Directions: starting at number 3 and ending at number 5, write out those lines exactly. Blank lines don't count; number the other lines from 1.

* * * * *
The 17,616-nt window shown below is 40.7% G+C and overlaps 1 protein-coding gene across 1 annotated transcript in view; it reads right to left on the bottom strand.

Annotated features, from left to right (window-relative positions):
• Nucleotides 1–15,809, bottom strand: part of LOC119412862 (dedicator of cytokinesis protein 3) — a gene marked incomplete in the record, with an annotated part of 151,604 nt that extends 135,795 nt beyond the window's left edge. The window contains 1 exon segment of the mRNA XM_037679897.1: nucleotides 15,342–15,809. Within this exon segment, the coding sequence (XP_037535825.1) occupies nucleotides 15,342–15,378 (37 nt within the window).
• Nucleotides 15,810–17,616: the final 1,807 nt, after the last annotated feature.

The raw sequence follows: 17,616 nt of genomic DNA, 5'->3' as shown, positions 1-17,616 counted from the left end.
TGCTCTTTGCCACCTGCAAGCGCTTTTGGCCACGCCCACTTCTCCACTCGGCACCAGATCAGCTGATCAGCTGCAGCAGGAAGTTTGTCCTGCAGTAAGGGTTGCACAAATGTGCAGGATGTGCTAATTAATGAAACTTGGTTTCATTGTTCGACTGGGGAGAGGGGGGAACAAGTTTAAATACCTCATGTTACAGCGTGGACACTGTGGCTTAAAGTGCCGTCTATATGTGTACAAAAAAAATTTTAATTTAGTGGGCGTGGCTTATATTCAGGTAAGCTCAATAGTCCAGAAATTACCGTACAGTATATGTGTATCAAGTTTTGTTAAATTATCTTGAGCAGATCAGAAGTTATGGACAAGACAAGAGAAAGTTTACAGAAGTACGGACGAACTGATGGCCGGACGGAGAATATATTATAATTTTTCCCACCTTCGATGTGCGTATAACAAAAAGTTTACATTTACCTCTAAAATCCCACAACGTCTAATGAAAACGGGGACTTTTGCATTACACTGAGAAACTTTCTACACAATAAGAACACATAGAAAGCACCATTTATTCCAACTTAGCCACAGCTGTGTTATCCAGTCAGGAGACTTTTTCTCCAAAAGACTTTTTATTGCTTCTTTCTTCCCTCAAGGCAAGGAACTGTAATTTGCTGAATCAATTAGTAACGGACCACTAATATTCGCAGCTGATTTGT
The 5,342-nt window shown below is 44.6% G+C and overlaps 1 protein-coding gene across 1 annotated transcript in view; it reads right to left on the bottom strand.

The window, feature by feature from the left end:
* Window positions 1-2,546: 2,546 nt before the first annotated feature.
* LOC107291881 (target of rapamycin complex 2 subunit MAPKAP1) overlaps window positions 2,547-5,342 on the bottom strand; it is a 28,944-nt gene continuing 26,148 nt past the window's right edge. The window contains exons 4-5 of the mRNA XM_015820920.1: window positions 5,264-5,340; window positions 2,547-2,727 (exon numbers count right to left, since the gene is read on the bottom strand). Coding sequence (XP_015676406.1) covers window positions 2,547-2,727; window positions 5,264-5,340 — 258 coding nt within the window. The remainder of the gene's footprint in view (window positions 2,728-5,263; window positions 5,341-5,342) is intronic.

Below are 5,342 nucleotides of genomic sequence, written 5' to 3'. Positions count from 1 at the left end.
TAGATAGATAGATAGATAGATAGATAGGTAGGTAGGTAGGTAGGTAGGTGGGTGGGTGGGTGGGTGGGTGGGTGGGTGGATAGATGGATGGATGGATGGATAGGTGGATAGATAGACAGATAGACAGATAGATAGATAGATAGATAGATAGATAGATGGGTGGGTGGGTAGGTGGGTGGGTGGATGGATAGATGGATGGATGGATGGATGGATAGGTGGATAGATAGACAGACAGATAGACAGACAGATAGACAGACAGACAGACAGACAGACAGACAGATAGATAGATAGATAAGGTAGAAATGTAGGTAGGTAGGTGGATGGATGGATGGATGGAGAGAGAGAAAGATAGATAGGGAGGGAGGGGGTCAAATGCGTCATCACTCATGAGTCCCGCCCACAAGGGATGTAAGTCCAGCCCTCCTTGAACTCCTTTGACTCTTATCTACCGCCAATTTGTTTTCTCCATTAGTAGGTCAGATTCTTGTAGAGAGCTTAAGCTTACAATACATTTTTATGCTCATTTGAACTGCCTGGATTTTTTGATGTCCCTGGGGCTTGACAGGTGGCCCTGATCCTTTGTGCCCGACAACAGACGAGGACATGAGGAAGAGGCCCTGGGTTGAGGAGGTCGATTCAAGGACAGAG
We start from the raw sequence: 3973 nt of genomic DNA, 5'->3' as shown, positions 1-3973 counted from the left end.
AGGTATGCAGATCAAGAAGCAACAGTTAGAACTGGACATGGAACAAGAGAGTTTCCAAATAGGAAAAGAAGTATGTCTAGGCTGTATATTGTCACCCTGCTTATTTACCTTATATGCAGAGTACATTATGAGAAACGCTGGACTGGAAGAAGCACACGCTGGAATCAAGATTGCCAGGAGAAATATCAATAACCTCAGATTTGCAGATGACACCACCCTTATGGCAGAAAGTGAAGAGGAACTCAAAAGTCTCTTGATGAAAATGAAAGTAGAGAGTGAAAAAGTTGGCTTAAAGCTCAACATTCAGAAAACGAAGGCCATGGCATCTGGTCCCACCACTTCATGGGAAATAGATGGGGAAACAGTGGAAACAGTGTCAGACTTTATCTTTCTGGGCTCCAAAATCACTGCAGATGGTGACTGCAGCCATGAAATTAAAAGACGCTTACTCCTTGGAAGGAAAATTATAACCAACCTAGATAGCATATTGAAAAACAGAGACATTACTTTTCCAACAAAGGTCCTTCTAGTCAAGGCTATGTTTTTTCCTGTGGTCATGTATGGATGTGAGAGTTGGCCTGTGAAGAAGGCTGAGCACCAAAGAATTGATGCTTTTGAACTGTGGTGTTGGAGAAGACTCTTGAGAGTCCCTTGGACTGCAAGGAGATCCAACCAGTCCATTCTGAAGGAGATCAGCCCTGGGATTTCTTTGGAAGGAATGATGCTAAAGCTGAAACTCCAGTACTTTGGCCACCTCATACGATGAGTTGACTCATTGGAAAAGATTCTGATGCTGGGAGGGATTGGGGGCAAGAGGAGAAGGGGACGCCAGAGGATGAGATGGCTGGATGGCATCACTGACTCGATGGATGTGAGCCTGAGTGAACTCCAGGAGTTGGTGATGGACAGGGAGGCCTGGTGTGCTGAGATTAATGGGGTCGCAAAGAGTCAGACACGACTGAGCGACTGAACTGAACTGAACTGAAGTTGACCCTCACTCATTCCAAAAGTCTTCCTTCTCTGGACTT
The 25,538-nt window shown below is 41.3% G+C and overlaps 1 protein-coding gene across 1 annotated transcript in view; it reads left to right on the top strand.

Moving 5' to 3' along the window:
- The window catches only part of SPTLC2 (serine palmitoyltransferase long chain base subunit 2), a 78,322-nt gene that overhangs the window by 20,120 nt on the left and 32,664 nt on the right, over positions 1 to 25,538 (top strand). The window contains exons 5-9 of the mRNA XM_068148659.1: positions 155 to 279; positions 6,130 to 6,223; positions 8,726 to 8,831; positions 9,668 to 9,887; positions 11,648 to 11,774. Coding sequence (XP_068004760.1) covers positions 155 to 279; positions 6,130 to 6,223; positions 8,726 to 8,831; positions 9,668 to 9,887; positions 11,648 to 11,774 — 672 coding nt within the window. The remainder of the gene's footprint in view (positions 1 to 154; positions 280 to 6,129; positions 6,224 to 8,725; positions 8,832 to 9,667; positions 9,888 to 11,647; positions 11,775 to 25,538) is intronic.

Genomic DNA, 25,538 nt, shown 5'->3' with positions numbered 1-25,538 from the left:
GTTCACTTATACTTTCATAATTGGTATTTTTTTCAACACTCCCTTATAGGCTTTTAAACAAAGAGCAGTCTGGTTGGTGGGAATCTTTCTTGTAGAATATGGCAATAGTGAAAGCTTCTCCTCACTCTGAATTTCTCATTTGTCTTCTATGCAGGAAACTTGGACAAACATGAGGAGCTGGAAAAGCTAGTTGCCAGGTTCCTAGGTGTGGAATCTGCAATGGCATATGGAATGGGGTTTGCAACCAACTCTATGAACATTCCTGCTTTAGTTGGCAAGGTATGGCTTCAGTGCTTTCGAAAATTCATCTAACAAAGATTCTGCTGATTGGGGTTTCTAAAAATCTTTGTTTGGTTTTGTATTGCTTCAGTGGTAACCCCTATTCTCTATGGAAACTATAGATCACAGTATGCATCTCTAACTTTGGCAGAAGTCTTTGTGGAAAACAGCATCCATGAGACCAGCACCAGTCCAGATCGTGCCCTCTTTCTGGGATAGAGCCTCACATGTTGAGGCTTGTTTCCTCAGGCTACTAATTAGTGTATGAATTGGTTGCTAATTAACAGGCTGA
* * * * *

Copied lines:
• Nucleotides 1–15,809, bottom strand: part of LOC119412862 (dedicator of cytokinesis protein 3) — a gene marked incomplete in the record, with an annotated part of 151,604 nt that extends 135,795 nt beyond the window's left edge. The window contains 1 exon segment of the mRNA XM_037679897.1: nucleotides 15,342–15,809. Within this exon segment, the coding sequence (XP_037535825.1) occupies nucleotides 15,342–15,378 (37 nt within the window).
• Nucleotides 15,810–17,616: the final 1,807 nt, after the last annotated feature.

The raw sequence follows: 17,616 nt of genomic DNA, 5'->3' as shown, positions 1-17,616 counted from the left end.